Convergence has never been tougher. Last week, Facebook unveiled its newest incarnation, a mobile-inspired design with bigger pictures and more video designed to work across devices.
If you’re a brand marketer, chances are your cross-screen strategy is still evolving. And chances are you don’t have Mark Zuckerberg’s army of tech superstars on hand to help. Here are four examples of excellent cross-screen campaigns designed to inspire.
Take a look, then watch the two-minute video below to find out how John Nardone, CEO of [x+1] thinks brands should think about connecting with customers across devices.
The Mars Curiosity Rover: NASA managed to turn the Mars Curiosity Rover into a real-life WALL-E last August when it created an anthropomorphic Twitter account that tied into online footage and TV coverage of the rover itself.
“The robot had a personality. It was funny; it would sass you back. It put a very human spin on something that was very inhuman in a very inhuman place,” said Dave Snyder, ecd, Firstborn in New York. And it worked. “For about a month, everyone was talking about science and geeky Mars-related things.”
Nike Greatness: This 2012 Olympics ambush campaign debuted with the brand’s usual inspirational television spots, and encouraged folks to share their achievements with the hashtag #findyourgreatness. The ads then springboarded into a series of digital missions that users were encouraged to complete, then share their achievements with friends via a website and social streams. User footage was then aggregated into the Nike+ Fuelstream.
“The Nike campaign was inspirational, but it allowed you to engage and actually participate and make a difference,” said Todd Lefelt, managing director of user experience at Huge in Los Angeles. “It’s always difficult to make something that is truly inspirational but also gives you a way to engage. So, there is some utility to it as well.”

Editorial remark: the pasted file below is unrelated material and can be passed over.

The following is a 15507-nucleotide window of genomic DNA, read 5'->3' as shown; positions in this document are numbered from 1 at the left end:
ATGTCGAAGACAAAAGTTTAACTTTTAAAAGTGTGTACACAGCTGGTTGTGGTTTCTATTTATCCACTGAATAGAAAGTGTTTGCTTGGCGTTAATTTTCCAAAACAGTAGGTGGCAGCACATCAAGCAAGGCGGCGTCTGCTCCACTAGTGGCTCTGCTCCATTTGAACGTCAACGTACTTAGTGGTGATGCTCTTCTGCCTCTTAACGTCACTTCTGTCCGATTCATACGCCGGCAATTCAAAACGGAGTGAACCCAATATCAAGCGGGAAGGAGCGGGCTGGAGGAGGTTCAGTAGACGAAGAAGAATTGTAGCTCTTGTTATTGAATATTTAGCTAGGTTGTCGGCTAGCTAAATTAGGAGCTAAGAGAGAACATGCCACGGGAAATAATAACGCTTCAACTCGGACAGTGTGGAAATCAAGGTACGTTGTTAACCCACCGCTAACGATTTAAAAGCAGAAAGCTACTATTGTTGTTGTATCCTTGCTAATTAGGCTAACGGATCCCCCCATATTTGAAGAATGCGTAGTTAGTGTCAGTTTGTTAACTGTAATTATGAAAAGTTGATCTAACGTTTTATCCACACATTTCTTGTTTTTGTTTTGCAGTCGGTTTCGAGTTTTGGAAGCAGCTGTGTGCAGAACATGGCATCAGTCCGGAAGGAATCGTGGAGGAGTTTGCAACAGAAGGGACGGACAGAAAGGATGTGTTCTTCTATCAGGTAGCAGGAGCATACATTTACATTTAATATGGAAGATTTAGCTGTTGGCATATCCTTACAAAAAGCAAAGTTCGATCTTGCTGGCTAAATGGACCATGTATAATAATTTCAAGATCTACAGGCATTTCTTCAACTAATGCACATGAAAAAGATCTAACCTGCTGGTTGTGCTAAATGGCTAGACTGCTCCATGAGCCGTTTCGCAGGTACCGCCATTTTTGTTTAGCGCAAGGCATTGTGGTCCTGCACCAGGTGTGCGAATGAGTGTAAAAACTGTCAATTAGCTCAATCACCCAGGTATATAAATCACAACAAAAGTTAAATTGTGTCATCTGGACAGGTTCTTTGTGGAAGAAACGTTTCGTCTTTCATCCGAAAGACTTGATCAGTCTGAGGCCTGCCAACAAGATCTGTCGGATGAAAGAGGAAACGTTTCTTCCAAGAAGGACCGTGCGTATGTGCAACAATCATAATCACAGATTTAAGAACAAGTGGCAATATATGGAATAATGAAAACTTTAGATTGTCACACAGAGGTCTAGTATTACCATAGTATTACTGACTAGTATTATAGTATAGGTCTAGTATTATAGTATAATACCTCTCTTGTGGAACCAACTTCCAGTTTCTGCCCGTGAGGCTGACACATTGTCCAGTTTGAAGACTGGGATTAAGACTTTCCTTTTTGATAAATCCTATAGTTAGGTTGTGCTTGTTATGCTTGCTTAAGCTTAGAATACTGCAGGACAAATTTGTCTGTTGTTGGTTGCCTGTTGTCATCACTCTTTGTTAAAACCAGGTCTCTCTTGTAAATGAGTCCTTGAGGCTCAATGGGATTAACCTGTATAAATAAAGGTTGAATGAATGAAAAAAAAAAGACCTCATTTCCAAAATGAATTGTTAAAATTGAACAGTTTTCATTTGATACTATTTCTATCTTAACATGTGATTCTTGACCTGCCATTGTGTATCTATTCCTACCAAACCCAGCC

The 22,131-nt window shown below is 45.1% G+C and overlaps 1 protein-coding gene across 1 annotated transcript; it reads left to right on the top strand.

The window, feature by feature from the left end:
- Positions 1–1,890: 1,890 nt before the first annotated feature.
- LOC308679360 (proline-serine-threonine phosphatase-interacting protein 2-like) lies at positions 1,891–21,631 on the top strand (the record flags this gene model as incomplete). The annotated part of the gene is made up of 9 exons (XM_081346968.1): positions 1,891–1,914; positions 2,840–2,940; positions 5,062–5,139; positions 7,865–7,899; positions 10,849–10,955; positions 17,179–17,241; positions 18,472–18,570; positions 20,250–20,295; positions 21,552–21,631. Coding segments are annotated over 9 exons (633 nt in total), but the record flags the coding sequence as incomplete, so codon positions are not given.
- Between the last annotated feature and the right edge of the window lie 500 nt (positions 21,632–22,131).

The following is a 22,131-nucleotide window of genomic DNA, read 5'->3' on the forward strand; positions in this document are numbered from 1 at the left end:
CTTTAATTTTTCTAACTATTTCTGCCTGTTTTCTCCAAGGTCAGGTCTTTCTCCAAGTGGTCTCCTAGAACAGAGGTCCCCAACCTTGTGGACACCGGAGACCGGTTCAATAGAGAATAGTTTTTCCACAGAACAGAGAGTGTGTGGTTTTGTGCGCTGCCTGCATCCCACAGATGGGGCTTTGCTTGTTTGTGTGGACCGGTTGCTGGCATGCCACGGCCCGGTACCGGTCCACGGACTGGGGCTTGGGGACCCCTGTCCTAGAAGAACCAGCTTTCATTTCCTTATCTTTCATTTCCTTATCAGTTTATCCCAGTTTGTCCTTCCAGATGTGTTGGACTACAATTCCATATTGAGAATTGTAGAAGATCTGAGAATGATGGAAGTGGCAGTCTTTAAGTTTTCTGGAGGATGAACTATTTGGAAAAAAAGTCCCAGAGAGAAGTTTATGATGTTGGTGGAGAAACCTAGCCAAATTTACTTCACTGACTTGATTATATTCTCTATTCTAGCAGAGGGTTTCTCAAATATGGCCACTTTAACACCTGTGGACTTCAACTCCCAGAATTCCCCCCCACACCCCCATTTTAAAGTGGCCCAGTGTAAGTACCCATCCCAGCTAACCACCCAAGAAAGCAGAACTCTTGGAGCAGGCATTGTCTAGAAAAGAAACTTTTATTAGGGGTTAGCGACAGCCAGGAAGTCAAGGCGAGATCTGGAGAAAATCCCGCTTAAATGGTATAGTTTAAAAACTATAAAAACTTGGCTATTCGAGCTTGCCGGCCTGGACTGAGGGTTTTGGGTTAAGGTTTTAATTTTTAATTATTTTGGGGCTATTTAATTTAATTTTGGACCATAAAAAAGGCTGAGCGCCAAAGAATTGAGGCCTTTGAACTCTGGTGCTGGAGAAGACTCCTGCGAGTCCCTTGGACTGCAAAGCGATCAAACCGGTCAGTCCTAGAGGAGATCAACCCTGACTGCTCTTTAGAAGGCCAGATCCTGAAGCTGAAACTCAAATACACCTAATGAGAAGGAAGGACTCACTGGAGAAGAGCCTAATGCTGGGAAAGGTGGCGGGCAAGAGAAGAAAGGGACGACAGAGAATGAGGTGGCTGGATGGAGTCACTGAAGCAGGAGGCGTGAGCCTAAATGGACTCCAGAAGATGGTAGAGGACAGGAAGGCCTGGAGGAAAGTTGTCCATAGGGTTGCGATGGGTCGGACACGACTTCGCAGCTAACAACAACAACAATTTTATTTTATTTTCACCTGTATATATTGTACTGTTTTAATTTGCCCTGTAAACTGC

The Walking Dead: This AMC blockbuster — these days 12 million viewers constitute a blockbuster — encourages its fan base with a social multi-screen campaign that includes television, Facebook, Twitter and an online game. Viewers can re-watch episodes online in black and white, reminiscent of the graphic novel, live tweet questions to recap show “The Talking Dead,” and kill zombies online with fellow fans.
“It’s a great mix of creative hashtags, follow-up social conversation as well as re-purposing of old content,” Greg Zapar, COO and user experience director of TenFold Social Training in San Diego, Calif.
K-Swiss and Kenny Powers: This digital-first campaign found a strong, established character in Kenny Powers from HBO’s “Eastbound and Down,” then created a successful multi-screen campaign by staying true to his tone. The content made it into the social stream, was shared across screens and put K-Swiss back on the map.
“More often than not, TV plays a crucial role in establishing the story quickly, followed by the behavior of search, share and discussion online across mobile, tablet and PC,” said Steve Baer, partner, creative strategy, Code and Theory, New York.
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